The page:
The Park and Your Health-A Conversation with Lee Jablow, M.D., Chestnut Hill Hospital
Dr. Jablow has been involved with emergency medicine since he was 17 and worked as an EMT in his home state of New Jersey, work he continued through high school, college, and during medical school at Tulane University. Dr. Jablow’s residency at Cooper University Hospital’s Trauma Center prepared him to care for a diverse community, regardless of insurance or other status, something he continues to love today. He currently serves as Medical Director of the Department of Emergency Medicine at Chestnut Hill Hospital, and was named one of the Philadelphia Business Journal’s 2019 “40 Under 40” leaders. Dr. Jablow’s wife, a Philadelphia-area native, introduced him to Wissahickon Valley Park, where he enjoys running behind his 21-month-old toddler in a jogging stroller.
Q. What are the main problems that bring Wissahickon Valley Park visitors to the Emergency Department (ED)?
A. Dehydration and the use of over-the-counter (OTC) pain relievers. First, patients are often admitted to the hospital because they didn’t keep up with hydration. Most people need 64 ounces of water a day—about eight ounces every two hours while they’re awake—and more if they’re sweating and during warm weather. During vigorous exercise, additional water is lost not just in the form of sweat, but also in exhaled water vapors from heavier breathing. And Philadelphia’s high summer humidity makes it even harder to cool down. Working muscles too hard without adequate hydration can be serious business, potentially leading to a condition called rhabdomyolysis and a week-long hospital stay and risk of kidney damage. Prevention is simple: hydration and pacing your exercise.
Second, patients often come to the ED after mild overexertion, or a relatively minor injury. We would generally administer a nonsteroidal anti-inflammatory drug (NSAIDs) by injection. Truthfully, it works the same as the OTC NSAID, such as ibuprofen, you could have taken on your own. Keep this medicine with you and try it first before heading to the ED. Rule of thumb: if the pain doesn’t improve in an hour or gets worse, seek medical attention. Tell the ED caregivers what pain medication you took and when. Note: Avoid NSAIDS if you have kidney or heart disease, diabetes, or bleeding issues.
Q. What is a common mishap in the Wissahickon and how can people avoid it?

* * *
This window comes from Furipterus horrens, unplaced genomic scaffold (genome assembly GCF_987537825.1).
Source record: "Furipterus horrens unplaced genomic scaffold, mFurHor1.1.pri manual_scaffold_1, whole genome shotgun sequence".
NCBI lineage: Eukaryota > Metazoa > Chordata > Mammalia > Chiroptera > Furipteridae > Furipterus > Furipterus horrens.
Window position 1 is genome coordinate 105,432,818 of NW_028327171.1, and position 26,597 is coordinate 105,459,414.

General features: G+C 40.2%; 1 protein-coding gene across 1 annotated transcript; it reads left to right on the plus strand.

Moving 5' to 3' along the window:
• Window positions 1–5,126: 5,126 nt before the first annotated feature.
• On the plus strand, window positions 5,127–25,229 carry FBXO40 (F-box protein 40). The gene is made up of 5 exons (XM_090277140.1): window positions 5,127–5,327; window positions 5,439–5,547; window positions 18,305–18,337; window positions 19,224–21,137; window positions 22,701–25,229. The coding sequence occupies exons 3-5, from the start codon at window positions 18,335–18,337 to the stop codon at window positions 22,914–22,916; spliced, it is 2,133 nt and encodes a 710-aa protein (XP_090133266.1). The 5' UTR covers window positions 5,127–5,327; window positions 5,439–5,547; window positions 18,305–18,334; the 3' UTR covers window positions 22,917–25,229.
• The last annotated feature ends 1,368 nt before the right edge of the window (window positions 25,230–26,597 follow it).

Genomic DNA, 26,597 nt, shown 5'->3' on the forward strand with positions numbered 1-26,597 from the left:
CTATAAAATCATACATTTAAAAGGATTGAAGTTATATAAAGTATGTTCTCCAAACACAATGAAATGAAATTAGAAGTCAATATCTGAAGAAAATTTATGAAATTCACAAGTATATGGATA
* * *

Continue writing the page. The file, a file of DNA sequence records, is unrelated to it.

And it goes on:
A. If you’re running on the trails, you tend to focus your vision straight ahead, so it’s easy to lose sight of what’s under your feet, like tree roots, branches, and uneven surfaces. It’s the reason we see a lot of FOOSH—fall on outstretched hand—injuries from people instinctively reaching out their arms to catch themselves after tripping and falling forward. It’s the most common of the so-called defensive injuries and results in a break at the end of the forearm just before the wrist bone.
Also, remember to protect your head. When riding a bike or climbing, please wear a helmet at all times. That goes for horseback riding too. A fall from an animal that stands 15 feet high (three times the height of a child) can land someone at a Level 1 trauma center. Even ground falls can cause serious head injury. If you take any sort of blood thinner, any bump, even from a seemingly minor fall, should be evaluated in the ED.
Q. What are a couple of common first aid mistakes that people make?
A. A big one is using hydrogen peroxide for minor cuts and scrapes. Patients say they think peroxide’s bubbling action means it’s working, but it actually impairs natural wound healing. All you need is plain soap and water. To control more serious bleeding, the first line of defense is to press a single fingertip very hard against the wound. This distributes more force directly to the area and compresses it with more pounds per square inch than using additional fingers or the palm, which diffuse the pressure.
Another one is tick removal. We live in a heavily endemic area for Lyme ticks, so it’s not unusual to find that one has hitchhiked a ride home with you from the park. The best way to remove the entire tick is not with tweezers, which can leave pieces behind, but by wetting a sponge with soapy water and making small circles for about 60 seconds, then larger circles for about 4 or 5 minutes. Although it takes about 36 hours for a tick to attach itself, bite, and transmit the Lyme pathogen, it’s best to shower soon after being in heavily wooded areas. Then do a body check (or have someone do it for you)—ticks like to hide in moist, dark areas such as armpits, groin, behind ears, etc.